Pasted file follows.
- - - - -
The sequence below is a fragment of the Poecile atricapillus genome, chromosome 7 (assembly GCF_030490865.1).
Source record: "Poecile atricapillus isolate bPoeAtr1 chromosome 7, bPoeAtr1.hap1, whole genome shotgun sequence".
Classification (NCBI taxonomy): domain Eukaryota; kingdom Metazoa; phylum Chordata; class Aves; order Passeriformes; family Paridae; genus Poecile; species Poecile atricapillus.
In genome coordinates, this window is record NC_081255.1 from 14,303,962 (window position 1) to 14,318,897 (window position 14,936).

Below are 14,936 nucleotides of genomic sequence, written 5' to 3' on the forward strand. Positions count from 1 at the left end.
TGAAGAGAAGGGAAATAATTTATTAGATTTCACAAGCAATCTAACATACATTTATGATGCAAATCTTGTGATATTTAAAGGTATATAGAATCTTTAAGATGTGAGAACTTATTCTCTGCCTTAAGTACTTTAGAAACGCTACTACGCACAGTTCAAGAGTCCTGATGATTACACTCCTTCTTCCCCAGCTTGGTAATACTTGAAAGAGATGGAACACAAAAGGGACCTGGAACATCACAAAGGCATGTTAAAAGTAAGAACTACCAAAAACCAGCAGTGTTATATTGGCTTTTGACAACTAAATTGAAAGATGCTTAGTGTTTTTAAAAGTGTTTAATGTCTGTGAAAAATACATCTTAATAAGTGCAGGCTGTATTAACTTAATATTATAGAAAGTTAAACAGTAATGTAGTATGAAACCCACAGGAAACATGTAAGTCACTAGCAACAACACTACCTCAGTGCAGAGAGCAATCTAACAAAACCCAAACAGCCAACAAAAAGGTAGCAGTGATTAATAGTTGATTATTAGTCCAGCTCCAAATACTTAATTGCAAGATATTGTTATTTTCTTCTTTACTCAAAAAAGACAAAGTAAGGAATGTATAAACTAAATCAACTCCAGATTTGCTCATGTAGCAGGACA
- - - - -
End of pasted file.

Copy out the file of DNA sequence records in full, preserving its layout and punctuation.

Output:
The sequence below is a fragment of the Poecile atricapillus genome, chromosome 7 (assembly GCF_030490865.1).
Source record: "Poecile atricapillus isolate bPoeAtr1 chromosome 7, bPoeAtr1.hap1, whole genome shotgun sequence".
Classification (NCBI taxonomy): domain Eukaryota; kingdom Metazoa; phylum Chordata; class Aves; order Passeriformes; family Paridae; genus Poecile; species Poecile atricapillus.
In genome coordinates, this window is record NC_081255.1 from 14,303,962 (window position 1) to 14,318,897 (window position 14,936).

Below are 14,936 nucleotides of genomic sequence, written 5' to 3' on the forward strand. Positions count from 1 at the left end.
TGAAGAGAAGGGAAATAATTTATTAGATTTCACAAGCAATCTAACATACATTTATGATGCAAATCTTGTGATATTTAAAGGTATATAGAATCTTTAAGATGTGAGAACTTATTCTCTGCCTTAAGTACTTTAGAAACGCTACTACGCACAGTTCAAGAGTCCTGATGATTACACTCCTTCTTCCCCAGCTTGGTAATACTTGAAAGAGATGGAACACAAAAGGGACCTGGAACATCACAAAGGCATGTTAAAAGTAAGAACTACCAAAAACCAGCAGTGTTATATTGGCTTTTGACAACTAAATTGAAAGATGCTTAGTGTTTTTAAAAGTGTTTAATGTCTGTGAAAAATACATCTTAATAAGTGCAGGCTGTATTAACTTAATATTATAGAAAGTTAAACAGTAATGTAGTATGAAACCCACAGGAAACATGTAAGTCACTAGCAACAACACTACCTCAGTGCAGAGAGCAATCTAACAAAACCCAAACAGCCAACAAAAAGGTAGCAGTGATTAATAGTTGATTATTAGTCCAGCTCCAAATACTTAATTGCAAGATATTGTTATTTTCTTCTTTACTCAAAAAAGACAAAGTAAGGAATGTATAAACTAAATCAACTCCAGATTTGCTCATGTAGCAGGACA